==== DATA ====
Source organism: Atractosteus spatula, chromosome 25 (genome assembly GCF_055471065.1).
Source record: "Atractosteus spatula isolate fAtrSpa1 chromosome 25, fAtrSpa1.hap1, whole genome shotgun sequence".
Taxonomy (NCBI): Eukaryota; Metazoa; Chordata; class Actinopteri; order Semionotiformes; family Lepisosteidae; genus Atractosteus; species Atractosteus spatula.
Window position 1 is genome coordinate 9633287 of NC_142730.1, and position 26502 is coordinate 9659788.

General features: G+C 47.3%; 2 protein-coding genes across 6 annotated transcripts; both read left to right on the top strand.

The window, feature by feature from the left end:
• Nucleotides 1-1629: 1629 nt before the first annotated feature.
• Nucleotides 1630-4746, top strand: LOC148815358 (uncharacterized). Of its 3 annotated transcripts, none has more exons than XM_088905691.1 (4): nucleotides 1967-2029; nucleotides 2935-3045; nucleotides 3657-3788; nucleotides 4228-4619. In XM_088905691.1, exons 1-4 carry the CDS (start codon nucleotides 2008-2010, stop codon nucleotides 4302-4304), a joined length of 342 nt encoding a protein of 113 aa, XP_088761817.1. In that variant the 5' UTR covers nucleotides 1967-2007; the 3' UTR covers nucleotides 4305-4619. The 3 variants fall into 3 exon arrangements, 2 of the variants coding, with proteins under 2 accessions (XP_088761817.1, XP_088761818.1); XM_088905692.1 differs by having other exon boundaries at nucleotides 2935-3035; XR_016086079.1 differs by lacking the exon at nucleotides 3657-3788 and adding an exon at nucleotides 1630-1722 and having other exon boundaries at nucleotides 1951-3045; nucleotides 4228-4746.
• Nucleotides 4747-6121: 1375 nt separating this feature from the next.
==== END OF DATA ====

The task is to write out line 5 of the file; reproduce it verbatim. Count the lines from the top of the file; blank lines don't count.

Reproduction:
General features: G+C 47.3%; 2 protein-coding genes across 6 annotated transcripts; both read left to right on the top strand.